The measures actively taken by Ankara in its chess gambit at the end of 2020 to rapidly develop and reinforce its relations with Tel Aviv have so far, unfortunately for Turkey, not scored it any victories.
The Turkish president himself noted that by the end of December, “the main problem now is the individual people that are present in the relationship with Israel. If there were no problems at the highest levels, bilateral relations could be completely different.” According to him, Ankara cannot come to terms with Israel’s policy towards Palestine, although it continues to hope for an improvement in its relations with Tel Aviv.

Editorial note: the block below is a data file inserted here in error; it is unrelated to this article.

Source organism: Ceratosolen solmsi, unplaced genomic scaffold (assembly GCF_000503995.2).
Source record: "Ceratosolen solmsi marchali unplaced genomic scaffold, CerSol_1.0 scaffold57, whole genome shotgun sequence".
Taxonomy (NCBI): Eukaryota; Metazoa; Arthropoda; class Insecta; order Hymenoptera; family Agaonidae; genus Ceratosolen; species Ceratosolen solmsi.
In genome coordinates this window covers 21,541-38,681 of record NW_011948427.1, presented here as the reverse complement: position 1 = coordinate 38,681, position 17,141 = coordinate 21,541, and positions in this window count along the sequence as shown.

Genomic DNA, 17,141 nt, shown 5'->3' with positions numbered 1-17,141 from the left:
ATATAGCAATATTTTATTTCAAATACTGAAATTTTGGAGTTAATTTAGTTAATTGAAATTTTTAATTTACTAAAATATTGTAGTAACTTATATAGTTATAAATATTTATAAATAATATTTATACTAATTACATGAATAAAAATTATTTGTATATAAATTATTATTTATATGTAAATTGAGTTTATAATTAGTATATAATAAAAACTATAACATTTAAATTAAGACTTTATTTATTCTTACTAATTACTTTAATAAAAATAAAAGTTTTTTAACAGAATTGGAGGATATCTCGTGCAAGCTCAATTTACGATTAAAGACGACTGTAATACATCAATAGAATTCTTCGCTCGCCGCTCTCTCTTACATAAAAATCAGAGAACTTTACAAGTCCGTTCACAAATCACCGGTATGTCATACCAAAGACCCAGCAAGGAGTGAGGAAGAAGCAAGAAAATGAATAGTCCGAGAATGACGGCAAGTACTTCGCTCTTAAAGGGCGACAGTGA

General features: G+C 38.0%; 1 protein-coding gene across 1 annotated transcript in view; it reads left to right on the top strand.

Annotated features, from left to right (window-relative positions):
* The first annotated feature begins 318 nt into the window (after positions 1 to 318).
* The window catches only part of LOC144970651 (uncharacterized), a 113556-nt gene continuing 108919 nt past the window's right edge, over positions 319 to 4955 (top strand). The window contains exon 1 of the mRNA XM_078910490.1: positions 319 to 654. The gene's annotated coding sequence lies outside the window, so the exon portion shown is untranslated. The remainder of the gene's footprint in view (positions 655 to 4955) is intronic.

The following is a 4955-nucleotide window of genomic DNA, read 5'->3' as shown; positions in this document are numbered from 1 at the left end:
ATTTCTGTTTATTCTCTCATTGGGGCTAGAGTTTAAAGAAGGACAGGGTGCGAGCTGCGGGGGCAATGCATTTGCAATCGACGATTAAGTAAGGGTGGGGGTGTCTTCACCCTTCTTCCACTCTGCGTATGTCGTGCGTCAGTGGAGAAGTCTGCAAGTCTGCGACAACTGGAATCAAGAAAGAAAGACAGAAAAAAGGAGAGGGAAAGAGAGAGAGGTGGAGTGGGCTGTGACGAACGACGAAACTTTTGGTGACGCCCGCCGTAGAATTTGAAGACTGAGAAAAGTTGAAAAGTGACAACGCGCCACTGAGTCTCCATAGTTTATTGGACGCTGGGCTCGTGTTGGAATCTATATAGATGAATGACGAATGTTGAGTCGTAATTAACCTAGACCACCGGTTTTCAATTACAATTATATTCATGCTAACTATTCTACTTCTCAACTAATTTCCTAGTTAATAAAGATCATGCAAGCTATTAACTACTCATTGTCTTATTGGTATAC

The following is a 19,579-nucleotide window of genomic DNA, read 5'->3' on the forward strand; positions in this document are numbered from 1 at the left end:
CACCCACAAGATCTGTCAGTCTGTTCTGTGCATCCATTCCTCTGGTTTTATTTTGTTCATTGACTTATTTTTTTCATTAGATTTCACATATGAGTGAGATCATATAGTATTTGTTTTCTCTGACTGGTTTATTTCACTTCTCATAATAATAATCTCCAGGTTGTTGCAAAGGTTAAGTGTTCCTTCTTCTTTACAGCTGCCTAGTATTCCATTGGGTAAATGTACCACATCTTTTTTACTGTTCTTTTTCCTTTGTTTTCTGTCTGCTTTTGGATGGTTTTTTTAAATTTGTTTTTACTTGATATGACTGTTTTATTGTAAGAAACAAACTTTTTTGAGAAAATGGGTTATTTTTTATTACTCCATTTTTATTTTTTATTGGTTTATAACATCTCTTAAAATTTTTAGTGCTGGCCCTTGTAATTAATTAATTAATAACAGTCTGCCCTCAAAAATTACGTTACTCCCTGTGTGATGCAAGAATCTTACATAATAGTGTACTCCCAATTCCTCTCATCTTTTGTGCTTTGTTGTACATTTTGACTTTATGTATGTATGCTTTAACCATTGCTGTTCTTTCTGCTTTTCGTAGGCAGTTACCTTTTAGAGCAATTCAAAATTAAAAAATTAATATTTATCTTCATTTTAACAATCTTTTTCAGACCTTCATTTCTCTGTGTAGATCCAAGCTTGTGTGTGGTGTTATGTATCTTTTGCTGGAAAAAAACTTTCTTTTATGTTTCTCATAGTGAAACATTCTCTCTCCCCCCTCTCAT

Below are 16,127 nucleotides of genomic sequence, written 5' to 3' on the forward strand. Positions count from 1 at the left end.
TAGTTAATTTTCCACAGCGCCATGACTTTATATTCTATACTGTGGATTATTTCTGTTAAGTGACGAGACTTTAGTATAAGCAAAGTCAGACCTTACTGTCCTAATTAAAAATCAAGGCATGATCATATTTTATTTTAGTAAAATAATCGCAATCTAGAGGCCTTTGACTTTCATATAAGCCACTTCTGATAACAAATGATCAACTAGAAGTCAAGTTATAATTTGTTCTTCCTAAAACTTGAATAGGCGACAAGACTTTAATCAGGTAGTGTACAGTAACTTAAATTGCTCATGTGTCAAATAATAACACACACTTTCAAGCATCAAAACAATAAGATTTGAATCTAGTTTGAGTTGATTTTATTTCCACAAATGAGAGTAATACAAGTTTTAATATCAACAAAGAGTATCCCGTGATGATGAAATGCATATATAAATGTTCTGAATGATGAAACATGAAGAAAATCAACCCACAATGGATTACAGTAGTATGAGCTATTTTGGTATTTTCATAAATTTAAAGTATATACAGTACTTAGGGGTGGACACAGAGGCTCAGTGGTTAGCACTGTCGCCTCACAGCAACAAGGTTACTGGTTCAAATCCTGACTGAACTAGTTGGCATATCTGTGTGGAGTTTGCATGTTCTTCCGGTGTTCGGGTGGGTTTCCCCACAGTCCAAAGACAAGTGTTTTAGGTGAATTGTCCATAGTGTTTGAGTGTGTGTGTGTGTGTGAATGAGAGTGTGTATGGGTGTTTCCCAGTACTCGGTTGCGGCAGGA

Nonetheless interaction between Ankara with Tel Aviv, according to Turkish media reports, continues at the level of the intelligence services, despite the existing problems Turkey has with Israel’s leadership.
As reported by US media, the president of Azerbaijan Ilham Aliyev is making active attempts to reconcile Ankara with Tel Aviv, whom he considers his loyal allies in the war for Nagorno-Karabakh against Armenia. In conversations with their Israeli colleagues, advisers to the Azerbaijani president emphasize that, despite the anti-Israeli rhetoric, Erdogan personally has nothing against Israel, but “simply listens to his assistants, who are not advising him now.” Along with that, in the wake of the steps taken by the Trump administration in recent months to push Muslim countries to restore diplomatic relations with Israel, Baku is pursuing a policy towards Ankara and Tel Aviv to elucidate to them that good conditions are now surfacing to establish a bilateral dialogue.